Ten ways to help your primary school-aged child relax and sleep well

Understanding how to slow down and relax is a very important skill in today’s over-scheduled, over-stressed world. This does not just apply to adults and high-schoolers, but also to primary school aged children. Below I make some suggestions for helping your primary school aged child to relax, sleep well and deal with anxiety.

These suggestions are ones that my family has tried and found to be useful. You and your family may have your own techniques. I’d love to know what works for you.


1. Get outside

If your child needs to relax, the first approach I suggest is to increase their time outside.

We all know it, don’t we? Time outside is good for us. Study after study corroborates this statement. But, when we are planning our days and weeks, how much importance do we actually assign to being outside?

Time outside in a natural environment has been shown to have benefits for cognitive development and health (including mental, emotional and physical health), especially for children with AD/HD characteristics.

Do you need to hear more? “Psychological benefits include reduced stress and anxiety, improvements to mood, increased perceived wellbeing, improved concentration and attention, and cognitive restoration.” That’s from the MindMatters website.

Of course we have to minimise risks by being sensible about sun protection, airborne allergens, insect bites and (in the Northern Beaches of Sydney) ticks. But, if you think your child needs to relax more, maybe do a trial fortnight when you are spending significant amounts of time outside, and see if that makes a difference.



2. Cut down on scheduled time

Unstructured time to play can help your child to relax.

Many of us depend on our cars to get from one place to another. As a consequence, we schedule one activity after the other, driving in between activities without a break. But what if you learned that unstructured play was actually better for your child than filling all their time with scheduled activities?

See this summary article for the reasons why your child should be allowed unstructured time to play.

Don’t have time to read the article? Unstructured play improves memory, allows brain cells to grow, increases attention during academic tasks, aids mathematical and language development and promotes problem-solving, self-regulation and reasoning.

More time to play in childhood has also been linked to higher self-esteem and social success in adulthood.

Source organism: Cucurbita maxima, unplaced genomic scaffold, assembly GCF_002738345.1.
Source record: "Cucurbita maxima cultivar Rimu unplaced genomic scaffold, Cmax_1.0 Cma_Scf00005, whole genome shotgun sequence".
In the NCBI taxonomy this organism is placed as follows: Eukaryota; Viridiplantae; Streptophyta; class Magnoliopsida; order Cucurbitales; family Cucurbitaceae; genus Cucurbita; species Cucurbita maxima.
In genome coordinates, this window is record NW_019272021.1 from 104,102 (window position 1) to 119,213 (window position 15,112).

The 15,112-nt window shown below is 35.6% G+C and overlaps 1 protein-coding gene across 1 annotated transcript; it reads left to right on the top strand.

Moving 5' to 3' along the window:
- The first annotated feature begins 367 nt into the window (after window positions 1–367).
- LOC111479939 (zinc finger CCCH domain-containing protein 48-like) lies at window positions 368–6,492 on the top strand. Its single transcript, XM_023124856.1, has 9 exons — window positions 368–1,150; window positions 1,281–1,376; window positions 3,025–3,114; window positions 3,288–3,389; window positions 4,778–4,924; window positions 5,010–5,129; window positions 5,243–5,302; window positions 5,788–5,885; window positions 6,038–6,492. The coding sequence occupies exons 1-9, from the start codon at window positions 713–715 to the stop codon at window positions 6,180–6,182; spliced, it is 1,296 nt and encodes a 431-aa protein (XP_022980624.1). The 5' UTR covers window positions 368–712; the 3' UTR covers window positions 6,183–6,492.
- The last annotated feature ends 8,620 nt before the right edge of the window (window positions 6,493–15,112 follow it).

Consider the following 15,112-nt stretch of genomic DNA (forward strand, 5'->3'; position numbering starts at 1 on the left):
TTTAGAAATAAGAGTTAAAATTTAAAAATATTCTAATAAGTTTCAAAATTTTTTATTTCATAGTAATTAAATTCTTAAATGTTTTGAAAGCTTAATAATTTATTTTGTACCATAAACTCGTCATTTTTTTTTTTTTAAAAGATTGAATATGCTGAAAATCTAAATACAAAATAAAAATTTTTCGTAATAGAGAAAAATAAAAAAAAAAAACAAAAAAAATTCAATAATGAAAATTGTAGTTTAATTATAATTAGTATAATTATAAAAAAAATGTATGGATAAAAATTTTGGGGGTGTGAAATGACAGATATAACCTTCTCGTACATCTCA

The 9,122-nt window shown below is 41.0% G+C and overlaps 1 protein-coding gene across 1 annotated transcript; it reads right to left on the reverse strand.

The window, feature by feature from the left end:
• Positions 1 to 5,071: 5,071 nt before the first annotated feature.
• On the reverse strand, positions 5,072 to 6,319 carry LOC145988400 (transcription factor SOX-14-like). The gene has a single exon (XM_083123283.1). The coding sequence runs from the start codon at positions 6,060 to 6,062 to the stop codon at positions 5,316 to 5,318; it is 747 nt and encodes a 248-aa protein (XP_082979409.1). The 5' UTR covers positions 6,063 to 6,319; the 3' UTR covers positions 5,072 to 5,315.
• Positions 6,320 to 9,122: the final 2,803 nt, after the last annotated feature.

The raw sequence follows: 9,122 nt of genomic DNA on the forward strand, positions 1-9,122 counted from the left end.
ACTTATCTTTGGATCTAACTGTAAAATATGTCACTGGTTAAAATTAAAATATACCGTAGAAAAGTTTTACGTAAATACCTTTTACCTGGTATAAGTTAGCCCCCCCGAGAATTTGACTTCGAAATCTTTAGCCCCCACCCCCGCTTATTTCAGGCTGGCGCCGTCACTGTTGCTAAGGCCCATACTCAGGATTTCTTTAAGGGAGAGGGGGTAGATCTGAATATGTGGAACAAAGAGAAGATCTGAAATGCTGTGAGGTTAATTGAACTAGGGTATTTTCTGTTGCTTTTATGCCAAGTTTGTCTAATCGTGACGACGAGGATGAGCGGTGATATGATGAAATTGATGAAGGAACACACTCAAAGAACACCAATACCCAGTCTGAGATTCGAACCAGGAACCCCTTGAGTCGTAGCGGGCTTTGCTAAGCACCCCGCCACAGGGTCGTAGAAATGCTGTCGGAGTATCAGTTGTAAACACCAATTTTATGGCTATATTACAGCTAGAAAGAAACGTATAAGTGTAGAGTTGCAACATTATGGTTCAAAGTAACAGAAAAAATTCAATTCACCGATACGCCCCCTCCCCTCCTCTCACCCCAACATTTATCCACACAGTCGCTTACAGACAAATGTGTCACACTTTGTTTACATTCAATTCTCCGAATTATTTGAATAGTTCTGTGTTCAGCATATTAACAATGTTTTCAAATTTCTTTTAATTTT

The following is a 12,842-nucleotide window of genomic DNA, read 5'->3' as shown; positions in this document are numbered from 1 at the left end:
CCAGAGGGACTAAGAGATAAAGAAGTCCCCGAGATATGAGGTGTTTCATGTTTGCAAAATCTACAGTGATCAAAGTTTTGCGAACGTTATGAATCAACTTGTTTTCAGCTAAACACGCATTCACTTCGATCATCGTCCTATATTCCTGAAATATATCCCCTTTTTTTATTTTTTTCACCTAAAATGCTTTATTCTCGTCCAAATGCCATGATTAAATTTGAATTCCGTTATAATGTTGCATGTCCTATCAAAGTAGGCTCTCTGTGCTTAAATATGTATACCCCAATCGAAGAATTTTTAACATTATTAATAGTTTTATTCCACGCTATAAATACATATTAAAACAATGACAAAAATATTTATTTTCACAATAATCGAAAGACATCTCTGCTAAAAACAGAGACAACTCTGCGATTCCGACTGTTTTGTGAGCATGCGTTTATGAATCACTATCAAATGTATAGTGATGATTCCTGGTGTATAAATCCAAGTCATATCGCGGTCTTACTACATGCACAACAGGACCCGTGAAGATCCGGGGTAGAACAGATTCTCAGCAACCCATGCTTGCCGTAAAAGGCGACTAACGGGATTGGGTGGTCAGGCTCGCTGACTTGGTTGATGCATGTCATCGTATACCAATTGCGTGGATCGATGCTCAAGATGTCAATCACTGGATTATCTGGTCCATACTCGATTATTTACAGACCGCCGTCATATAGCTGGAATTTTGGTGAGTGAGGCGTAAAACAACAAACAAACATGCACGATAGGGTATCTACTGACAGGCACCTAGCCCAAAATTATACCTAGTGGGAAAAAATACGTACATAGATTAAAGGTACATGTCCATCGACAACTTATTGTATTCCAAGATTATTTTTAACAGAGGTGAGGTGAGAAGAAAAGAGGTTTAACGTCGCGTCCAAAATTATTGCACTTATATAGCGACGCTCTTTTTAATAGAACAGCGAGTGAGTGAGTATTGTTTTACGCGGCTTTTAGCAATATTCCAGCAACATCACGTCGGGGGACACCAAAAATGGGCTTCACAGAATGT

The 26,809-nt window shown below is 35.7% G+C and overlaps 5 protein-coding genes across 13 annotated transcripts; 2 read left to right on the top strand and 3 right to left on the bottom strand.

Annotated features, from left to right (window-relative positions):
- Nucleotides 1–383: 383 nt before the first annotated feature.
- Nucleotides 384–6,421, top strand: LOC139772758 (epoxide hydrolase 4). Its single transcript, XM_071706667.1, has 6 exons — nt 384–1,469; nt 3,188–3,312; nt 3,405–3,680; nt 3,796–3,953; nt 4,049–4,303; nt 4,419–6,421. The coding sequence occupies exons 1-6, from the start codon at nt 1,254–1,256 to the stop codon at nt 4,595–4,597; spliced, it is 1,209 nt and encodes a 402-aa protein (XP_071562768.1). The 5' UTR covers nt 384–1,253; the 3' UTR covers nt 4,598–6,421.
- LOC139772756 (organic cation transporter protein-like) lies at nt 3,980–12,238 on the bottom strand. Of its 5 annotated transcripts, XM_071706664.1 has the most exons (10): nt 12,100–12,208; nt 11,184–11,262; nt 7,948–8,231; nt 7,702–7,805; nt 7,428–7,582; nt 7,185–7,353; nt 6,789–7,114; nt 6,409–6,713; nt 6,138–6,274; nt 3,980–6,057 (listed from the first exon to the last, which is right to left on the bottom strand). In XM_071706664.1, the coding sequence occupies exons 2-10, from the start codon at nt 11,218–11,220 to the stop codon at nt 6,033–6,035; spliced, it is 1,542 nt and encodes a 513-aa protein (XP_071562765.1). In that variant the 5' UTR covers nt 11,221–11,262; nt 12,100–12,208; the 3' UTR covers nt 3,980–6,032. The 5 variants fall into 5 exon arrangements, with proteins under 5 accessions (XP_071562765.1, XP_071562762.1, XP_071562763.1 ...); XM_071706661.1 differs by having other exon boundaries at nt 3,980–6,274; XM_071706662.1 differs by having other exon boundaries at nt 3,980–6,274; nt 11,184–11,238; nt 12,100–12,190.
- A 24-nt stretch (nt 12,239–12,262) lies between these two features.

This really does mean unstructured time – sports training and physical education classes are not the same as free play.

Here’s an article by Australian researchers about the benefits of unsupervised outdoor play.

How much time does your child actually have to play without being supervised or directed? Are there activities you could cut out, if even just for one term, to allow them this time?



3. Cut down on car use. Walk or cycle instead.

Walking and cycling can also help your child to relax. When you walk or cycle with your child, you are spending time together outside, you are gently exercising, they can talk to you with reduced time pressure, and you both have the opportunity to notice things that you might not have noticed otherwise.

I remember with fondness when I used to walk my son to pre-school along Manly’s East Esplanade. We noticed and discussed different things each day. A highlight in the spring time was spotting a gull’s nest and watching the baby gulls grow and develop.

I know it can be hard to cut down on car usage. In my family we have two ‘car-free days’ a week. The other three week days are pretty full on and it is hard to work out how we could manage them without a car. Eventually, however, I’d like to invert that and end up with just two car days a week.

And there’s an extra, but hugely important bonus when you take this approach – you cut down on greenhouse gas emissions too.

Mind Full, or Mindful? by Heidi Forbes Öste on Flickr https://www.flickr.com/photos/forbesoste/15655214702
Mind Full, or Mindful? by Heidi Forbes Öste on Flickr https://www.flickr.com/photos/forbesoste/15655214702

4. Relax Kids

Mindfulness, positive affirmations and yoga can also help your child to relax. Relax Kids coaches run classes across the world that combine these approaches. One of my sons attended classes when we lived in England and we all found them hugely beneficial. If you don’t have a Relax Kids coach near you, you can shop for their products here. Or look here for downloadable printables specifically for relaxation. We have a couple of their CDs and have also downloaded short guided relaxations onto our computer.